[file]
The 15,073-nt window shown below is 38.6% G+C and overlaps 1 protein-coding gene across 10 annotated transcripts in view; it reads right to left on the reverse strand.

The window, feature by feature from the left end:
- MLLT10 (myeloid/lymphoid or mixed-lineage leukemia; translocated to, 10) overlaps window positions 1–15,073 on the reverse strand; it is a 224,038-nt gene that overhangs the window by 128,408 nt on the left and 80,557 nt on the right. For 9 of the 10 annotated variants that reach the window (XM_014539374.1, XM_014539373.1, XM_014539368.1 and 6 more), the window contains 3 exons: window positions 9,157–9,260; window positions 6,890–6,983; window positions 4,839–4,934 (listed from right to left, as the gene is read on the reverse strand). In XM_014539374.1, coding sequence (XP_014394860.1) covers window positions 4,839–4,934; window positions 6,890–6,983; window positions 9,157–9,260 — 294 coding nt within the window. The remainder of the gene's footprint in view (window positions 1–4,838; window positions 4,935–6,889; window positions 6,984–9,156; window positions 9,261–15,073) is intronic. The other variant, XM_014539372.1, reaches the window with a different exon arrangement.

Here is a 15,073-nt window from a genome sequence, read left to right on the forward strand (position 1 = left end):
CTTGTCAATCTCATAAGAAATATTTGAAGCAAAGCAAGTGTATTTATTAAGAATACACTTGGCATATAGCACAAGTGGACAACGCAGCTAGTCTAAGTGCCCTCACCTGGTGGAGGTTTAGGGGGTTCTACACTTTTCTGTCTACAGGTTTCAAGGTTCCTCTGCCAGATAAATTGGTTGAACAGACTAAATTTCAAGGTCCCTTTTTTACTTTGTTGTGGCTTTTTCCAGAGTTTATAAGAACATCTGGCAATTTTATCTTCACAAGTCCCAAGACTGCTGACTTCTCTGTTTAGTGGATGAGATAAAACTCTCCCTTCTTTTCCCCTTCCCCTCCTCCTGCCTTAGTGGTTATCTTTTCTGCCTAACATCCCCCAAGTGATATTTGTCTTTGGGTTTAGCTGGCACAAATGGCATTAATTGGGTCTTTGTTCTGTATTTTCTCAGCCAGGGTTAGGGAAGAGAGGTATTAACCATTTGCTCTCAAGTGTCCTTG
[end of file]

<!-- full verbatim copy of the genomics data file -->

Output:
The 15,073-nt window shown below is 38.6% G+C and overlaps 1 protein-coding gene across 10 annotated transcripts in view; it reads right to left on the reverse strand.

The window, feature by feature from the left end:
- MLLT10 (myeloid/lymphoid or mixed-lineage leukemia; translocated to, 10) overlaps window positions 1–15,073 on the reverse strand; it is a 224,038-nt gene that overhangs the window by 128,408 nt on the left and 80,557 nt on the right. For 9 of the 10 annotated variants that reach the window (XM_014539374.1, XM_014539373.1, XM_014539368.1 and 6 more), the window contains 3 exons: window positions 9,157–9,260; window positions 6,890–6,983; window positions 4,839–4,934 (listed from right to left, as the gene is read on the reverse strand). In XM_014539374.1, coding sequence (XP_014394860.1) covers window positions 4,839–4,934; window positions 6,890–6,983; window positions 9,157–9,260 — 294 coding nt within the window. The remainder of the gene's footprint in view (window positions 1–4,838; window positions 4,935–6,889; window positions 6,984–9,156; window positions 9,261–15,073) is intronic. The other variant, XM_014539372.1, reaches the window with a different exon arrangement.

Here is a 15,073-nt window from a genome sequence, read left to right on the forward strand (position 1 = left end):
CTTGTCAATCTCATAAGAAATATTTGAAGCAAAGCAAGTGTATTTATTAAGAATACACTTGGCATATAGCACAAGTGGACAACGCAGCTAGTCTAAGTGCCCTCACCTGGTGGAGGTTTAGGGGGTTCTACACTTTTCTGTCTACAGGTTTCAAGGTTCCTCTGCCAGATAAATTGGTTGAACAGACTAAATTTCAAGGTCCCTTTTTTACTTTGTTGTGGCTTTTTCCAGAGTTTATAAGAACATCTGGCAATTTTATCTTCACAAGTCCCAAGACTGCTGACTTCTCTGTTTAGTGGATGAGATAAAACTCTCCCTTCTTTTCCCCTTCCCCTCCTCCTGCCTTAGTGGTTATCTTTTCTGCCTAACATCCCCCAAGTGATATTTGTCTTTGGGTTTAGCTGGCACAAATGGCATTAATTGGGTCTTTGTTCTGTATTTTCTCAGCCAGGGTTAGGGAAGAGAGGTATTAACCATTTGCTCTCAAGTGTCCTTG